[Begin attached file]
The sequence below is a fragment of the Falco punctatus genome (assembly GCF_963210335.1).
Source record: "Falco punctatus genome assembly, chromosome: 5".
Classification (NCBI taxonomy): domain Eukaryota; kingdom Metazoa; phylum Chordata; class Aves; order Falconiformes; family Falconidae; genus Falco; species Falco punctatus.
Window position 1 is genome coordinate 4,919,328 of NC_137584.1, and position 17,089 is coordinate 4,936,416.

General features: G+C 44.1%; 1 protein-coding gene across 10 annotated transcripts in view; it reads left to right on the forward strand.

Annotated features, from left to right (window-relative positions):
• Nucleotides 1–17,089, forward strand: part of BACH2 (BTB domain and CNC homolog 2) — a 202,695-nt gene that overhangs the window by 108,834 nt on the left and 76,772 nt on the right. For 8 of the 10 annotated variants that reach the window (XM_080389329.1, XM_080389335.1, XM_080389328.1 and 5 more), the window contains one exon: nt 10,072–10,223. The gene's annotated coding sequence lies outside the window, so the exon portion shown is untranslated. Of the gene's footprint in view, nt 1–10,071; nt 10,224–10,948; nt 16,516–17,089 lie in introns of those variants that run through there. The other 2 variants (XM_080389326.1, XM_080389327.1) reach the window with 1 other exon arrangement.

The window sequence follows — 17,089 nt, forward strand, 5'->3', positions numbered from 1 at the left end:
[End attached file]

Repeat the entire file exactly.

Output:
The sequence below is a fragment of the Falco punctatus genome (assembly GCF_963210335.1).
Source record: "Falco punctatus genome assembly, chromosome: 5".
Classification (NCBI taxonomy): domain Eukaryota; kingdom Metazoa; phylum Chordata; class Aves; order Falconiformes; family Falconidae; genus Falco; species Falco punctatus.
Window position 1 is genome coordinate 4,919,328 of NC_137584.1, and position 17,089 is coordinate 4,936,416.

General features: G+C 44.1%; 1 protein-coding gene across 10 annotated transcripts in view; it reads left to right on the forward strand.

Annotated features, from left to right (window-relative positions):
• Nucleotides 1–17,089, forward strand: part of BACH2 (BTB domain and CNC homolog 2) — a 202,695-nt gene that overhangs the window by 108,834 nt on the left and 76,772 nt on the right. For 8 of the 10 annotated variants that reach the window (XM_080389329.1, XM_080389335.1, XM_080389328.1 and 5 more), the window contains one exon: nt 10,072–10,223. The gene's annotated coding sequence lies outside the window, so the exon portion shown is untranslated. Of the gene's footprint in view, nt 1–10,071; nt 10,224–10,948; nt 16,516–17,089 lie in introns of those variants that run through there. The other 2 variants (XM_080389326.1, XM_080389327.1) reach the window with 1 other exon arrangement.

The window sequence follows — 17,089 nt, forward strand, 5'->3', positions numbered from 1 at the left end: